Ancient Greek, D names, Greek mythology, Male, Mythology, Nature, Proto-Indo-European, Sky/Heavens, Virtues/Attributes

Dionysos

Dionysos is the name of the Greek god of the vine, wine, pleasure, festivity, madness, and wild frenzy, who represented both the intoxicating madness of wine as well as its beneficient qualities. He was the son of Zeus and the Theban princess Semele, making him the only god with a mortal parent and the last god to enter the Greek pantheon. Although the etymology of his name isn’t quite clear-cut, the first part of the name, Dio-, means “of Zeus” though it could also be related to Proto-Indo-European *dyews meaning “sky, heaven, god” and “shining”. The second part -nysus might be derived from Nysa, the name of a mountain in which Dionysios was raised by the nymphs who lived there; the name might be related to an archaic Greek word meaning “tree”.

Origin: Ancient Greek, Proto-Indo-European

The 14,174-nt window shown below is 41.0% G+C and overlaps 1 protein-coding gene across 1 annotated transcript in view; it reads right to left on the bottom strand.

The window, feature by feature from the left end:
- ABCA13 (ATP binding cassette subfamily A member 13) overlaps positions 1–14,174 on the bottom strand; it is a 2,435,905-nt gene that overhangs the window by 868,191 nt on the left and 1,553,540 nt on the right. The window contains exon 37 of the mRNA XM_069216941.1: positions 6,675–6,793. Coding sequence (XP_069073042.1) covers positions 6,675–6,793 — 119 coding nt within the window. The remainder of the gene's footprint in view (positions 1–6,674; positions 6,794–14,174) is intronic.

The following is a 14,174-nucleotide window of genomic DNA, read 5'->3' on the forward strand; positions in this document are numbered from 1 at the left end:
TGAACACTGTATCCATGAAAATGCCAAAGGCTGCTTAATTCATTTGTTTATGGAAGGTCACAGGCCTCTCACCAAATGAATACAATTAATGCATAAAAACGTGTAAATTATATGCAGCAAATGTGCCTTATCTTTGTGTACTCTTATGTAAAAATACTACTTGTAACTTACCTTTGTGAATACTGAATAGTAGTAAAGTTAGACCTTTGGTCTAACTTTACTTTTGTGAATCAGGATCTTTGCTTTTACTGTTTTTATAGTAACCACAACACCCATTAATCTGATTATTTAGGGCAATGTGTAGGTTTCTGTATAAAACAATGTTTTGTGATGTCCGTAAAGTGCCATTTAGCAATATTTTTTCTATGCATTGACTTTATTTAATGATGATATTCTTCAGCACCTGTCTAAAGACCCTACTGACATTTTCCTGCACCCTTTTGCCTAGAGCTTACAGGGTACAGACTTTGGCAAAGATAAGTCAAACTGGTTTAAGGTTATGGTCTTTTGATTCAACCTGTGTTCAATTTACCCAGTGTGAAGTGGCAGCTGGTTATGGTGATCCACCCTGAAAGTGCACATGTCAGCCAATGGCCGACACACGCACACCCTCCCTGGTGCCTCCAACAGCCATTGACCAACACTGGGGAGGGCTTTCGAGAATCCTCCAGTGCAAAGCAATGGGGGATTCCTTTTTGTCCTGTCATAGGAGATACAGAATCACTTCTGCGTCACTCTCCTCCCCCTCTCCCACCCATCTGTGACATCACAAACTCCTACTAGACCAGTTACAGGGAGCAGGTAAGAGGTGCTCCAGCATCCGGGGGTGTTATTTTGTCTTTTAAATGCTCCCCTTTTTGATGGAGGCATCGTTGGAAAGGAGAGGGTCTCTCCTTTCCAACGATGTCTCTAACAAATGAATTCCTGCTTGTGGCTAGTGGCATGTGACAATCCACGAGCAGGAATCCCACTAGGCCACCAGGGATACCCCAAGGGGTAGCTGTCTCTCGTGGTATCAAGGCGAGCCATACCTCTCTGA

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Variants:

  • Dionysus (Latinized Ancient Greek)
  • Dionysios (Ancient Greek)
  • Dionisio (Italian, Spanish)
  • Dionigi (Italian)
  • Dionísio (Portuguese)
  • Dionisie (Romanian)
  • Dennis (English, German, Dutch)
  • Denis (French, Russian, English, German, Czech, Slovak, Slovene, Romanian, Croatian)
  • Denys (Ukrainian, English)
  • Denny (English)
  • Dennie (English)
  • Dionýz (Slovak)
  • Dénes (Hungarian)
  • Tenney (medieval English diminutive of Denis)
  • Dinis (Portuguese)
  • Diniz (Portuguese)
  • Deon (English)
  • Deion (English)
  • Dion (Ancient Greek, English short form of Dionysios)

 

Female forms:

  • Dionisia (Italian, Spanish)
  • Dionísia (Portuguese)
  • Dionysia (Late Roman)
  • Denise (English, French, Dutch)
  • Denice (English)
  • Deniece (English)
  • Denisa (Czech, Slovak, Romanian)
  • Diot (Medieval English diminutive of Dionysia)
  • Dye (Medieval English diminutive of Dionysia)

 

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